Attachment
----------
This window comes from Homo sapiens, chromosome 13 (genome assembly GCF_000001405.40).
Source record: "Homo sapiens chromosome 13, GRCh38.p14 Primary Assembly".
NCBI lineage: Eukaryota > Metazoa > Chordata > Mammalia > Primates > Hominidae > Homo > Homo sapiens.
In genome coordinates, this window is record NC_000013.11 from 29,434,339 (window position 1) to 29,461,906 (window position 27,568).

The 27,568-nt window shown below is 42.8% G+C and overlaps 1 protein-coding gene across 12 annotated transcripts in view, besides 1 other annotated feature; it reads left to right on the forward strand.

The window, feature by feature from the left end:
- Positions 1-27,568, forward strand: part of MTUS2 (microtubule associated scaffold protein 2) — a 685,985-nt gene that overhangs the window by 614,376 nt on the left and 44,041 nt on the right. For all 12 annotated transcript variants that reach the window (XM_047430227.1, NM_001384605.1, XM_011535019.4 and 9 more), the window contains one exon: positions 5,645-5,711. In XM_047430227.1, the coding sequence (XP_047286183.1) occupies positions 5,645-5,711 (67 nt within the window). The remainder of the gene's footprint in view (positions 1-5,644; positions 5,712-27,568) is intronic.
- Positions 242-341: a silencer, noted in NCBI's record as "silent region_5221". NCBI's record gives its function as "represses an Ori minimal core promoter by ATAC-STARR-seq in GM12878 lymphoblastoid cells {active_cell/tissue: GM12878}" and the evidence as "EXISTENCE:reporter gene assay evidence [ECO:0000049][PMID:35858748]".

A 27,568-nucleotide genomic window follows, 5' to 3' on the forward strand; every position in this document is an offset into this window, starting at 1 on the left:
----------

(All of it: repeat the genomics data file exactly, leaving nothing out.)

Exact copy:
This window comes from Homo sapiens, chromosome 13 (genome assembly GCF_000001405.40).
Source record: "Homo sapiens chromosome 13, GRCh38.p14 Primary Assembly".
NCBI lineage: Eukaryota > Metazoa > Chordata > Mammalia > Primates > Hominidae > Homo > Homo sapiens.
In genome coordinates, this window is record NC_000013.11 from 29,434,339 (window position 1) to 29,461,906 (window position 27,568).

The 27,568-nt window shown below is 42.8% G+C and overlaps 1 protein-coding gene across 12 annotated transcripts in view, besides 1 other annotated feature; it reads left to right on the forward strand.

The window, feature by feature from the left end:
- Positions 1-27,568, forward strand: part of MTUS2 (microtubule associated scaffold protein 2) — a 685,985-nt gene that overhangs the window by 614,376 nt on the left and 44,041 nt on the right. For all 12 annotated transcript variants that reach the window (XM_047430227.1, NM_001384605.1, XM_011535019.4 and 9 more), the window contains one exon: positions 5,645-5,711. In XM_047430227.1, the coding sequence (XP_047286183.1) occupies positions 5,645-5,711 (67 nt within the window). The remainder of the gene's footprint in view (positions 1-5,644; positions 5,712-27,568) is intronic.
- Positions 242-341: a silencer, noted in NCBI's record as "silent region_5221". NCBI's record gives its function as "represses an Ori minimal core promoter by ATAC-STARR-seq in GM12878 lymphoblastoid cells {active_cell/tissue: GM12878}" and the evidence as "EXISTENCE:reporter gene assay evidence [ECO:0000049][PMID:35858748]".

A 27,568-nucleotide genomic window follows, 5' to 3' on the forward strand; every position in this document is an offset into this window, starting at 1 on the left: